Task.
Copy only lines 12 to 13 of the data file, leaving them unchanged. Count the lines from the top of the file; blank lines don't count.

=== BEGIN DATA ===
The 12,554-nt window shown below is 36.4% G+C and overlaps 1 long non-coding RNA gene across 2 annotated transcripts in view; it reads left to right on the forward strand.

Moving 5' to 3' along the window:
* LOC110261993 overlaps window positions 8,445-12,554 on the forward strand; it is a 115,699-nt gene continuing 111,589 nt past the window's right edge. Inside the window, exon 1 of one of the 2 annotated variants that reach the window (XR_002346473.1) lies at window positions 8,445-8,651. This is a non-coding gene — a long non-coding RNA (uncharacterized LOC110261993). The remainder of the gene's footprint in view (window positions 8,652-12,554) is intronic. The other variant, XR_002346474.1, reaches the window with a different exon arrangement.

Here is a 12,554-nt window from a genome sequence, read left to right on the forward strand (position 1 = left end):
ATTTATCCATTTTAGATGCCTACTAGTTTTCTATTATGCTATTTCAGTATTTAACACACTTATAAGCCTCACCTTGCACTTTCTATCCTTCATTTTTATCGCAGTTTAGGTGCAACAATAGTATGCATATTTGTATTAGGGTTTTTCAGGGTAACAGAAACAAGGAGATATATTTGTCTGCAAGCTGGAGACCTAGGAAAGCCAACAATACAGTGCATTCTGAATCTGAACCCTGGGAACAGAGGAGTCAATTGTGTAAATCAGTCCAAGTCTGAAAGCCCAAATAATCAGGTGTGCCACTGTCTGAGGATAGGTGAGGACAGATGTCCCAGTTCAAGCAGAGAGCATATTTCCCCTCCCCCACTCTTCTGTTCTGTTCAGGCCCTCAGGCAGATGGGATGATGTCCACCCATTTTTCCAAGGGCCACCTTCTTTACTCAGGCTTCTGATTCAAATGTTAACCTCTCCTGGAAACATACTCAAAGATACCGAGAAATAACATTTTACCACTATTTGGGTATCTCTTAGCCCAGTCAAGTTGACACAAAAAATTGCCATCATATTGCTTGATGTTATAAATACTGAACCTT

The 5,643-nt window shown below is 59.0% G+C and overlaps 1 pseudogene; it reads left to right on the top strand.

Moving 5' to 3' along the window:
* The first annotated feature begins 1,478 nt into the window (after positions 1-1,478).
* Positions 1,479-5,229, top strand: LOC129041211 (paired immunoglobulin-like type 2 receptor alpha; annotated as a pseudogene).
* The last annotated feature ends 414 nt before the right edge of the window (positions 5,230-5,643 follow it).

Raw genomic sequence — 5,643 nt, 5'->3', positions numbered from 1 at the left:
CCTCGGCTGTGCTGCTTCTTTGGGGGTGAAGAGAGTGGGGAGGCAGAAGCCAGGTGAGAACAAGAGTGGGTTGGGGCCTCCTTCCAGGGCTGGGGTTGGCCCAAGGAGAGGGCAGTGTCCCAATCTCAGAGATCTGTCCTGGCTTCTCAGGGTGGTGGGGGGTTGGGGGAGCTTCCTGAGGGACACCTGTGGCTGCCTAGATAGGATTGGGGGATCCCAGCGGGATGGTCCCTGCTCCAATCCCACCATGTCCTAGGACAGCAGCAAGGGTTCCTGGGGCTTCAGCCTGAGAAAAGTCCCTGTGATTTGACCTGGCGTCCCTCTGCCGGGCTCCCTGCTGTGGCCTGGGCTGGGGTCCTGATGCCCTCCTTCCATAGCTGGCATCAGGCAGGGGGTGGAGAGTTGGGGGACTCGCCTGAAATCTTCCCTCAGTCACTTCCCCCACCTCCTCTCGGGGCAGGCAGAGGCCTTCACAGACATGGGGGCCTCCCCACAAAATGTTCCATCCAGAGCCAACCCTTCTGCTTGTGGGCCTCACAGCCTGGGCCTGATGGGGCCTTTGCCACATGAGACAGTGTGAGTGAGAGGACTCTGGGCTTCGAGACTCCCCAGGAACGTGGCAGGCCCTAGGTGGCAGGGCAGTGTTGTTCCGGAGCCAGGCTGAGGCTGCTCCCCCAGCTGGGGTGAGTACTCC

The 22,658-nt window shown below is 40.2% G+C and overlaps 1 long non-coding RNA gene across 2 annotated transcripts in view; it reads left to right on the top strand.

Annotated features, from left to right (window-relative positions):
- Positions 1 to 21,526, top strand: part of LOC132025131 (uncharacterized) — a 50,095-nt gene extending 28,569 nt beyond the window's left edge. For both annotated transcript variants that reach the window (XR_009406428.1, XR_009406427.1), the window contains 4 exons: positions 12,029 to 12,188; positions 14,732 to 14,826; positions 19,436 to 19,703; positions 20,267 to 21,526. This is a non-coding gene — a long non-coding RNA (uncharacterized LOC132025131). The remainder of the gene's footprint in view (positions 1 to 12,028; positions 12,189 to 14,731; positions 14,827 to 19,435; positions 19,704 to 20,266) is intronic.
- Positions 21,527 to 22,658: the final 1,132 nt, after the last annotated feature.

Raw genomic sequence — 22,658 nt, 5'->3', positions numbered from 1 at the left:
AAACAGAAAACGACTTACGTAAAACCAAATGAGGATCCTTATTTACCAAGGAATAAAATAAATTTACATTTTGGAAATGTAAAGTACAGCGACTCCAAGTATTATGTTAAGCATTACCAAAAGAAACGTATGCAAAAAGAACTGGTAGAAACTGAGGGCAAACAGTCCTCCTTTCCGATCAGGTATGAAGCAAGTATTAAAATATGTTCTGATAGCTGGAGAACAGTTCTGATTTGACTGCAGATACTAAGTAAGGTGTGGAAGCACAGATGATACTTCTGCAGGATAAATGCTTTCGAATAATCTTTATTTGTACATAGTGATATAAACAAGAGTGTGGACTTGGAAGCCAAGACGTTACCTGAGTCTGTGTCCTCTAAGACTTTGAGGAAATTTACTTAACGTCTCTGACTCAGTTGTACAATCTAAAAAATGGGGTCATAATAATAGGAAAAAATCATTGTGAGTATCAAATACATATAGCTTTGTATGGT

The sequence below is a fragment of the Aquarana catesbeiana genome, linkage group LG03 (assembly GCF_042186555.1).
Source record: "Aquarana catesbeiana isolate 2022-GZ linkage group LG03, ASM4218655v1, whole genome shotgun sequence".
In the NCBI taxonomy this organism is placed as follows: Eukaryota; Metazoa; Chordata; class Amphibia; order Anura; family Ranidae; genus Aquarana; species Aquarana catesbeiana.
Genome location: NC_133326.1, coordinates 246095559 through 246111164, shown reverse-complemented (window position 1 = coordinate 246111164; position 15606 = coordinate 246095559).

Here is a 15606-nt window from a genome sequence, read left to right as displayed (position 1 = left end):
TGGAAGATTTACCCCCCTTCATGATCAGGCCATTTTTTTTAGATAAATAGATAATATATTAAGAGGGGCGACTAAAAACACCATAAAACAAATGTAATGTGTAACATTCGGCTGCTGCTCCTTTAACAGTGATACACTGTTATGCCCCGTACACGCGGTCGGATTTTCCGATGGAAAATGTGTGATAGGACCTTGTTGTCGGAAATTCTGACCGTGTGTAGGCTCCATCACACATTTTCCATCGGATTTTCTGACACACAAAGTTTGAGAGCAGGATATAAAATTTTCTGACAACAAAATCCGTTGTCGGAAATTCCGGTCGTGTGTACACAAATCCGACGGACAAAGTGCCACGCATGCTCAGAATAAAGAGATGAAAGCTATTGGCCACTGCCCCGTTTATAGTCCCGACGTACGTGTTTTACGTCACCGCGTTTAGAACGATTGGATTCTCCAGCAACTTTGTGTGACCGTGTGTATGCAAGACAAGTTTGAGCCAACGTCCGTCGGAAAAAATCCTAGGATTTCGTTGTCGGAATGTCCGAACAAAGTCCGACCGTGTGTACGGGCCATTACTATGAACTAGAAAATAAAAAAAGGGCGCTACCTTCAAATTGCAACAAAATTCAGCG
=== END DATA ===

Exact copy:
CCTCGGCTGTGCTGCTTCTTTGGGGGTGAAGAGAGTGGGGAGGCAGAAGCCAGGTGAGAACAAGAGTGGGTTGGGGCCTCCTTCCAGGGCTGGGGTTGGCCCAAGGAGAGGGCAGTGTCCCAATCTCAGAGATCTGTCCTGGCTTCTCAGGGTGGTGGGGGGTTGGGGGAGCTTCCTGAGGGACACCTGTGGCTGCCTAGATAGGATTGGGGGATCCCAGCGGGATGGTCCCTGCTCCAATCCCACCATGTCCTAGGACAGCAGCAAGGGTTCCTGGGGCTTCAGCCTGAGAAAAGTCCCTGTGATTTGACCTGGCGTCCCTCTGCCGGGCTCCCTGCTGTGGCCTGGGCTGGGGTCCTGATGCCCTCCTTCCATAGCTGGCATCAGGCAGGGGGTGGAGAGTTGGGGGACTCGCCTGAAATCTTCCCTCAGTCACTTCCCCCACCTCCTCTCGGGGCAGGCAGAGGCCTTCACAGACATGGGGGCCTCCCCACAAAATGTTCCATCCAGAGCCAACCCTTCTGCTTGTGGGCCTCACAGCCTGGGCCTGATGGGGCCTTTGCCACATGAGACAGTGTGAGTGAGAGGACTCTGGGCTTCGAGACTCCCCAGGAACGTGGCAGGCCCTAGGTGGCAGGGCAGTGTTGTTCCGGAGCCAGGCTGAGGCTGCTCCCCCAGCTGGGGTGAGTACTCC

The 22,658-nt window shown below is 40.2% G+C and overlaps 1 long non-coding RNA gene across 2 annotated transcripts in view; it reads left to right on the top strand.